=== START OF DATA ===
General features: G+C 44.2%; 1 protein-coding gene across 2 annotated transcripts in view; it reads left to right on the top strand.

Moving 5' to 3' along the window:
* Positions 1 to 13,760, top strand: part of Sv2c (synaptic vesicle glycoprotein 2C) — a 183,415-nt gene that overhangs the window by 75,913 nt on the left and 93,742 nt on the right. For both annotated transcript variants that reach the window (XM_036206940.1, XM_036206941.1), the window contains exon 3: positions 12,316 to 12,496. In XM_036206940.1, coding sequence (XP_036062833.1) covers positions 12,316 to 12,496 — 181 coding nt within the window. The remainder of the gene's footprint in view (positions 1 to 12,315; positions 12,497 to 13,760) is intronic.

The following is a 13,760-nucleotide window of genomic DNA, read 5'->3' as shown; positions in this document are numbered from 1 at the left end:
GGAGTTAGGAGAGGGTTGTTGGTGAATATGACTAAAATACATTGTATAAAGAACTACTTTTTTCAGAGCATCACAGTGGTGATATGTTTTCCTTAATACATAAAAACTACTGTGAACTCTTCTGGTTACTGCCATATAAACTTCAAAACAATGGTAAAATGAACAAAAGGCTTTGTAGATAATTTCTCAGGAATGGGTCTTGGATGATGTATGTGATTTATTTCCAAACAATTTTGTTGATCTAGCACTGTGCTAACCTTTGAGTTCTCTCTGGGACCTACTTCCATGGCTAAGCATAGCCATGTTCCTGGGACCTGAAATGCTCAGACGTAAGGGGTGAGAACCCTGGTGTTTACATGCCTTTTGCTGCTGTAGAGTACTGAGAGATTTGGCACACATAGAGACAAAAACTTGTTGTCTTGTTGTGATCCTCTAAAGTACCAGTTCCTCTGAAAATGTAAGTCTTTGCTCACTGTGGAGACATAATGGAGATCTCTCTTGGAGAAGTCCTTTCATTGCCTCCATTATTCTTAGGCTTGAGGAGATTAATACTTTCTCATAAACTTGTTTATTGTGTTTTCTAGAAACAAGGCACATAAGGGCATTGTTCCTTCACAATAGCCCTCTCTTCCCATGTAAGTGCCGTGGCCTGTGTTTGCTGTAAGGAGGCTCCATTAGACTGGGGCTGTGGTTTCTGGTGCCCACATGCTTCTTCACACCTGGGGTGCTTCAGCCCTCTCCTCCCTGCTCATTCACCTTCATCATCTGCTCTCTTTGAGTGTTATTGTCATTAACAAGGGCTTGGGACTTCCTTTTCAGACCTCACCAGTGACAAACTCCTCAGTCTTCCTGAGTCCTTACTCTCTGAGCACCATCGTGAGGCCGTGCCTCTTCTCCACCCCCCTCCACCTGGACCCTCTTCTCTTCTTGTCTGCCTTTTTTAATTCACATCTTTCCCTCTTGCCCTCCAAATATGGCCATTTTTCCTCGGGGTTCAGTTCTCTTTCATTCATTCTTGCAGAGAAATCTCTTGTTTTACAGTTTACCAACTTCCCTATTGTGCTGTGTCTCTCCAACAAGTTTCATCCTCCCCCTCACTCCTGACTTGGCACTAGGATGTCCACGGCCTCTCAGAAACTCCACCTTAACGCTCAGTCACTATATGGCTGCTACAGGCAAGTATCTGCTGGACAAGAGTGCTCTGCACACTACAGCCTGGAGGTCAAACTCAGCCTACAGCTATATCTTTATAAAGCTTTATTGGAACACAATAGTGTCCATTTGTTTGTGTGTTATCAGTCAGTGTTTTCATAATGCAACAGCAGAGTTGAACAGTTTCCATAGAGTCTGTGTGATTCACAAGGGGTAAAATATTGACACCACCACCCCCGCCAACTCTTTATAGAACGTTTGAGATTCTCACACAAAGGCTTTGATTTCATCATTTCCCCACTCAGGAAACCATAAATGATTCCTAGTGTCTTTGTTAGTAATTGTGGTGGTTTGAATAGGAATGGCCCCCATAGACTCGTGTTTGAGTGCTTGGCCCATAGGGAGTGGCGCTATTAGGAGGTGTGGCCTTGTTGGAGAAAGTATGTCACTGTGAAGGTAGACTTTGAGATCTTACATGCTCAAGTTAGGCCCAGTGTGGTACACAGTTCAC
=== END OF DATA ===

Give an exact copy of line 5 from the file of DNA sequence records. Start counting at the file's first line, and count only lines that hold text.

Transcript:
GGAGTTAGGAGAGGGTTGTTGGTGAATATGACTAAAATACATTGTATAAAGAACTACTTTTTTCAGAGCATCACAGTGGTGATATGTTTTCCTTAATACATAAAAACTACTGTGAACTCTTCTGGTTACTGCCATATAAACTTCAAAACAATGGTAAAATGAACAAAAGGCTTTGTAGATAATTTCTCAGGAATGGGTCTTGGATGATGTATGTGATTTATTTCCAAACAATTTTGTTGATCTAGCACTGTGCTAACCTTTGAGTTCTCTCTGGGACCTACTTCCATGGCTAAGCATAGCCATGTTCCTGGGACCTGAAATGCTCAGACGTAAGGGGTGAGAACCCTGGTGTTTACATGCCTTTTGCTGCTGTAGAGTACTGAGAGATTTGGCACACATAGAGACAAAAACTTGTTGTCTTGTTGTGATCCTCTAAAGTACCAGTTCCTCTGAAAATGTAAGTCTTTGCTCACTGTGGAGACATAATGGAGATCTCTCTTGGAGAAGTCCTTTCATTGCCTCCATTATTCTTAGGCTTGAGGAGATTAATACTTTCTCATAAACTTGTTTATTGTGTTTTCTAGAAACAAGGCACATAAGGGCATTGTTCCTTCACAATAGCCCTCTCTTCCCATGTAAGTGCCGTGGCCTGTGTTTGCTGTAAGGAGGCTCCATTAGACTGGGGCTGTGGTTTCTGGTGCCCACATGCTTCTTCACACCTGGGGTGCTTCAGCCCTCTCCTCCCTGCTCATTCACCTTCATCATCTGCTCTCTTTGAGTGTTATTGTCATTAACAAGGGCTTGGGACTTCCTTTTCAGACCTCACCAGTGACAAACTCCTCAGTCTTCCTGAGTCCTTACTCTCTGAGCACCATCGTGAGGCCGTGCCTCTTCTCCACCCCCCTCCACCTGGACCCTCTTCTCTTCTTGTCTGCCTTTTTTAATTCACATCTTTCCCTCTTGCCCTCCAAATATGGCCATTTTTCCTCGGGGTTCAGTTCTCTTTCATTCATTCTTGCAGAGAAATCTCTTGTTTTACAGTTTACCAACTTCCCTATTGTGCTGTGTCTCTCCAACAAGTTTCATCCTCCCCCTCACTCCTGACTTGGCACTAGGATGTCCACGGCCTCTCAGAAACTCCACCTTAACGCTCAGTCACTATATGGCTGCTACAGGCAAGTATCTGCTGGACAAGAGTGCTCTGCACACTACAGCCTGGAGGTCAAACTCAGCCTACAGCTATATCTTTATAAAGCTTTATTGGAACACAATAGTGTCCATTTGTTTGTGTGTTATCAGTCAGTGTTTTCATAATGCAACAGCAGAGTTGAACAGTTTCCATAGAGTCTGTGTGATTCACAAGGGGTAAAATATTGACACCACCACCCCCGCCAACTCTTTATAGAACGTTTGAGATTCTCACACAAAGGCTTTGATTTCATCATTTCCCCACTCAGGAAACCATAAATGATTCCTAGTGTCTTTGTTAGTAATTGTGGTGGTTTGAATAGGAATGGCCCCCATAGACTCGTGTTTGAGTGCTTGGCCCATAGGGAGTGGCGCTATTAGGAGGTGTGGCCTTGTTGGAGAAAGTATGTCACTGTGAAGGTAGACTTTGAGATCTTACATGCTCAAGTTAGGCCCAGTGTGGTACACAGTTCAC